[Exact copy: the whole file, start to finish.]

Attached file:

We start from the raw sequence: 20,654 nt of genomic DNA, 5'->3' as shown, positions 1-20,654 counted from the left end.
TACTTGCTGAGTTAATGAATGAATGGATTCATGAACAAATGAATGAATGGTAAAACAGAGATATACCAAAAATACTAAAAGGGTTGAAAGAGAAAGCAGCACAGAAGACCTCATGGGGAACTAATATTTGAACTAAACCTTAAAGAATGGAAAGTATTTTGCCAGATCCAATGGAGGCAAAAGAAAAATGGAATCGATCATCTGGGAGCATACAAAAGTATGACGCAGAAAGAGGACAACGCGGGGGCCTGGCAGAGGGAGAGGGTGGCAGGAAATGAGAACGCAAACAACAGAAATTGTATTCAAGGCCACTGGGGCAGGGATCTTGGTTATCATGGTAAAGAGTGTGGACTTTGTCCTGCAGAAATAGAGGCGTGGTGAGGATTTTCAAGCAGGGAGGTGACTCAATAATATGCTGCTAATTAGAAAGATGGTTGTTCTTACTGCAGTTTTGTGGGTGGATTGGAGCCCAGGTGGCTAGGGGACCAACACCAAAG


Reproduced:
We start from the raw sequence: 20,654 nt of genomic DNA, 5'->3' as shown, positions 1-20,654 counted from the left end.
TACTTGCTGAGTTAATGAATGAATGGATTCATGAACAAATGAATGAATGGTAAAACAGAGATATACCAAAAATACTAAAAGGGTTGAAAGAGAAAGCAGCACAGAAGACCTCATGGGGAACTAATATTTGAACTAAACCTTAAAGAATGGAAAGTATTTTGCCAGATCCAATGGAGGCAAAAGAAAAATGGAATCGATCATCTGGGAGCATACAAAAGTATGACGCAGAAAGAGGACAACGCGGGGGCCTGGCAGAGGGAGAGGGTGGCAGGAAATGAGAACGCAAACAACAGAAATTGTATTCAAGGCCACTGGGGCAGGGATCTTGGTTATCATGGTAAAGAGTGTGGACTTTGTCCTGCAGAAATAGAGGCGTGGTGAGGATTTTCAAGCAGGGAGGTGACTCAATAATATGCTGCTAATTAGAAAGATGGTTGTTCTTACTGCAGTTTTGTGGGTGGATTGGAGCCCAGGTGGCTAGGGGACCAACACCAAAG